Much is being made of the twentieth anniversary of Rent‘s opening on Broadway. My wife is casting a national tour. The Pulitzer Prize going to Hamilton reminds many of the similar stir created by the 1996 winner. Rent, too, was the creation – book, music and lyrics – of one multi-talented thirtysomething, but in the tragic case of Jonathan Larson, he did not live to see his masterpiece completed. He died on the eve of the first off-Broadway performance. And I believe that everything that’s wrong with Rent is something he could have and would have fixed on the three month road to Broadway.
Yes, once again, you’re detecting I hold an opinion that’s different from much of the rest of the world. Practically everybody loves Rent, thinks it brilliant, even flawless. Such praise, twenty years ago, seemed a natural reaction in the wake of the horrid tragedy of Larson’s death. But perhaps we can now view his famous chef d’oeuvre with dispassionate objectivity. There isn’t a whole lot of “there” there.
But there’s plenty of death, or (seemingly) fatal illness. Two of the three creators of the vastly more effective The Book of Mormon put it best in their send-up, Everybody Has AIDS.
No, there’s nothing funny about AIDS, per se. But there’s something positively wacky about building an entertainment around HIV+ characters. Rent says all the obvious things: that death is sad, that we must live each day we’re given to the fullest, that we must be kind to each other. The message is weak tea compared to the more truth-to-life and heart-felt Falsettoland, which takes one extended family – where everyone’s far more quirky and endearing than anyone in Rent – and shows, specifically, how the new disease upends them.
Rent commits the cardinal sin of musical tragedies: it is moving, at times, simply because AIDS is sad. We cry because AIDS kills, and, for most of us, has killed someone we cared for. Key to Rent’s initial success, of course, was the news story, telling of its author’s death from an aortic aneurysm. A talented young man, taken from us long before his time: that’s truly tragic. Angel in the show is a talented young man, and I’ve always wondered whom the tears are falling for as we mourn him; Larson? And then we have Catwoman, er. Mimi, who dies before our eyes, just as in the opera the show is based on. And then she doesn’t. This is perhaps the falsest ending in all of musical theatre. We weep over a girl’s death, and then – poof! – she lives. How could you not feel cheated by that?
Mimi happens to be the character I cared about least. She’s sexy, all right, in a contemporary way, but she takes far too few actions that engender my sympathy. The romance with Roger is not one I root for. They meet, hit it off, and then I’m supposed to care about their romance as if they’ve had a wealth of experiences together? This plotline is the least interesting aspect of Rent, and you’d think I, a songwriter, would empathize, since I’ve often struggled, like Roger, to create the perfect song for the object of my affections. Now, I like his first act solo, One Song Glory, but the completed product, a cliché-ridden ode to Mimi’s eyes, is a musical low point. “You blew it, man!” I wanted to say to Roger. But really I wanted to say the same thing to Larson after Mimi’s amazingly boring ballad, Without You. It’s monotonous and uninteresting, and I feel quite certain that had Larson lived to shepherd Rent to Broadway, both second act stage-weights would have been replaced.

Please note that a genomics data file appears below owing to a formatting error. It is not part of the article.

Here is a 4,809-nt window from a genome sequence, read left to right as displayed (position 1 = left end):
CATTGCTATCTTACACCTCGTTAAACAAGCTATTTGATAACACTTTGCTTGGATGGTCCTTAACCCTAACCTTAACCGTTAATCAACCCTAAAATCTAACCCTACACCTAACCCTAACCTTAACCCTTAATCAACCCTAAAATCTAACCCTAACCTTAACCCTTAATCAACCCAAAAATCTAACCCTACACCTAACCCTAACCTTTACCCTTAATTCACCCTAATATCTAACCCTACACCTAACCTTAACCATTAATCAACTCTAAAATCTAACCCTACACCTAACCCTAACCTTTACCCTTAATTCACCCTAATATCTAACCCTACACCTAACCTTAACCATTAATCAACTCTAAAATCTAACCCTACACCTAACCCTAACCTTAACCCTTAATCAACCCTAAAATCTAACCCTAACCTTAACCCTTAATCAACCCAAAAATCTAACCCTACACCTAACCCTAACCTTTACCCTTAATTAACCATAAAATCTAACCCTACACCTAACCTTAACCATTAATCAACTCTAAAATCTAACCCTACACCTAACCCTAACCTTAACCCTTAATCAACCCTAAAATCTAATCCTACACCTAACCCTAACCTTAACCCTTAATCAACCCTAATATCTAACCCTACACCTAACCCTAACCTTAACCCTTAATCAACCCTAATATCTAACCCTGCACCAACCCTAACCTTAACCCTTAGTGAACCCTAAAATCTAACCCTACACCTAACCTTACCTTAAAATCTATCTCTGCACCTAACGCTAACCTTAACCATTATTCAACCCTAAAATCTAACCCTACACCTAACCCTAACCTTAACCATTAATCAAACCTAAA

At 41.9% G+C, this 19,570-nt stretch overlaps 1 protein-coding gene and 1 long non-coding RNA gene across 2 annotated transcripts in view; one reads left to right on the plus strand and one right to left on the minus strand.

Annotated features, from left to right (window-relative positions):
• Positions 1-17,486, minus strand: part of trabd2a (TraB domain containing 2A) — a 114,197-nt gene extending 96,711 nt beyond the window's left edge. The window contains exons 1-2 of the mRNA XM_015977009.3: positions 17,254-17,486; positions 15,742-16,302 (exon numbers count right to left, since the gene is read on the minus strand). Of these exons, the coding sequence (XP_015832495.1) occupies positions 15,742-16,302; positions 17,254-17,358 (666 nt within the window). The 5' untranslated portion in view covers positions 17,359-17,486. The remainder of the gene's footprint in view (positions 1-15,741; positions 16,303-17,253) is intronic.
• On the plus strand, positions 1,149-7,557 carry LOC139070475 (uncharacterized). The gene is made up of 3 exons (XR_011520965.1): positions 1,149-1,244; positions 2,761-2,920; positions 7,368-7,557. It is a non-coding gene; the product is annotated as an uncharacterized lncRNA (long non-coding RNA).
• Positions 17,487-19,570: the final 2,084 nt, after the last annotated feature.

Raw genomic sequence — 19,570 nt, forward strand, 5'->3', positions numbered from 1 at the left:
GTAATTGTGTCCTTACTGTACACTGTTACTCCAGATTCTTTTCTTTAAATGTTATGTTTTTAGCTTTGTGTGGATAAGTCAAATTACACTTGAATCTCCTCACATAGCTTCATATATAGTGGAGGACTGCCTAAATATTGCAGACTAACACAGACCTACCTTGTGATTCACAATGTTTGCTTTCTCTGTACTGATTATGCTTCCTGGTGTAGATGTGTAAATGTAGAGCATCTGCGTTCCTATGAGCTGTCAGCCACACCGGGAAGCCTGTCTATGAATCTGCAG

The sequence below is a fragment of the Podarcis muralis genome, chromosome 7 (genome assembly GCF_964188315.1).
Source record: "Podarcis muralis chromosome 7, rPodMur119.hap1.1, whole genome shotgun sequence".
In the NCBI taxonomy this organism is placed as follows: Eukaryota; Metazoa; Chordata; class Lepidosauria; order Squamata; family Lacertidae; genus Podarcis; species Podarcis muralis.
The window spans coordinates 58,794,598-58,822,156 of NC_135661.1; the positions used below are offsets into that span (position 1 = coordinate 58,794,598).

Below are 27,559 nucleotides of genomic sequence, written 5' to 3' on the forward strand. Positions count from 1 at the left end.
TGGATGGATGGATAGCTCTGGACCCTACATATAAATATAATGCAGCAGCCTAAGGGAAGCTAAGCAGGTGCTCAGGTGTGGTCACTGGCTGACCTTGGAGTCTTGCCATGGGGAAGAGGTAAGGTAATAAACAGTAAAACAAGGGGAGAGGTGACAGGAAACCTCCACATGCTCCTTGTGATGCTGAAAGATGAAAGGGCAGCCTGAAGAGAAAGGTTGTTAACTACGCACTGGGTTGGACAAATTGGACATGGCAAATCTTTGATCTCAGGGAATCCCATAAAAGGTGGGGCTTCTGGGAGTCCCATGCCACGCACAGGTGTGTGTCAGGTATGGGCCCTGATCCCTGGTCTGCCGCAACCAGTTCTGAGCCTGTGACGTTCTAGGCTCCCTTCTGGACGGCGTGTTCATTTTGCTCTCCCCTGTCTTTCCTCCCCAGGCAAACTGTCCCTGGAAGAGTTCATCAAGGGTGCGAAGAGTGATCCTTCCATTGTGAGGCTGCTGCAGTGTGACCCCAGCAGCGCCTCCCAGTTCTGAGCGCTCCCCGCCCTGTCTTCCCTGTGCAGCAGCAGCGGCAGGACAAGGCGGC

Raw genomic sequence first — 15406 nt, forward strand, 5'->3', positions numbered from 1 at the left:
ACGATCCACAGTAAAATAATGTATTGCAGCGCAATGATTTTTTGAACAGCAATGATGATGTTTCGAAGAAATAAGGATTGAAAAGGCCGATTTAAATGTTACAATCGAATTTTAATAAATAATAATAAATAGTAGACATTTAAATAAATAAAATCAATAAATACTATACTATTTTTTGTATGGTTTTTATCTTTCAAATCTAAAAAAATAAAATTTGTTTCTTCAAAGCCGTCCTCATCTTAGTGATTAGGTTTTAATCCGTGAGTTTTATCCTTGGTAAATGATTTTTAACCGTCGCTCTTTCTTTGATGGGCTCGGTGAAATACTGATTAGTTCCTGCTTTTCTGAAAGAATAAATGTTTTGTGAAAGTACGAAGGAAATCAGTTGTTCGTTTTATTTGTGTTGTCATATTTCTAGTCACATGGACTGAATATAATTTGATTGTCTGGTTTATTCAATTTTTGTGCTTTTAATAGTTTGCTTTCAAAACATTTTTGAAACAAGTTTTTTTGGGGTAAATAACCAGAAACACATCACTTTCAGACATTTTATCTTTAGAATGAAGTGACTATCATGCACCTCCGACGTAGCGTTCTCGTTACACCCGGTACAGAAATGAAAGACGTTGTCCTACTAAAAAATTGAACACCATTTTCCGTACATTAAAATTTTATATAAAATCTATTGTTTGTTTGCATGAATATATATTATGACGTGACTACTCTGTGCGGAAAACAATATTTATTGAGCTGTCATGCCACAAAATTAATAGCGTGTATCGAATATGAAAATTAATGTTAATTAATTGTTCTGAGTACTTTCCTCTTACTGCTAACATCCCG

His posthumously produced Tick Tick Boom has a score that does a number of effective things. It has comedy songs that actually get laughs, for instance. Rent has a duet, The Tango Maureen, which has a set-up that seems likely to yield yocks, but not a single solid joke in the entire lyric. (Some interstitial dialogue lands, thank God). Then, there’s La Vie Bohème, an energetic list song for the full company. It does little more than name-drop beloved artists from different disciplines. I found it kind of fun, but wholly implausible. Here we have a bunch of young East Villagers who know their Neruda from their Sontag from their Merce Cunningham. I’ve got to call shenanigans on this. There simply don’t exist all that many people who are aware of each name in that hall of little-fame.
And one of them, a would-be filmmaker named Mark, is a true idiot. Fans of the show don’t seem to recognize how stupid he is, but let’s take a look: He wants a career in cinema. He is offered a job as a camera-man on a TV show. Anybody with half a brain would jump at that chance. Work there and you’ll make connections, get experience, and be off on the road to achieving your dreams, right? Mark’s main drama is that he’s conflicted about whether to take the job.
Which brings us to entitlement. These artistes are squatters near Tompkins Square Park. They either can’t pay, won’t pay, or are scrambling to pay rent in the Village. They’re in no position to turn town a decent-paying job, or are they? Seems to me they’re pretending to be like the poor people. Which is really offensive to those who care about the plight of the actual poor.
Now, I think there’s a wonderful point to be made about young artists who turn down opportunities, staking some claim to nobility, who intentionally live like they’re poor. That’s an interesting idea for a show. Unfortunately, Rent is not that show. But I’ll always believe that, had its creator lived, the late-period incubation would have produced a work worthy of all that praise and those prizes.
A friend of mine linked to this blog with the quip, “Noel Katz, doing what he does best, eloquently shitting on things you thought you liked.” Hmmm. He’ll revise that once he sees the revue of my songs playing May 25 at The Duplex in Greenwich Village and then June 13 as The Gardenia in Hollywood, The Things We Do For Love.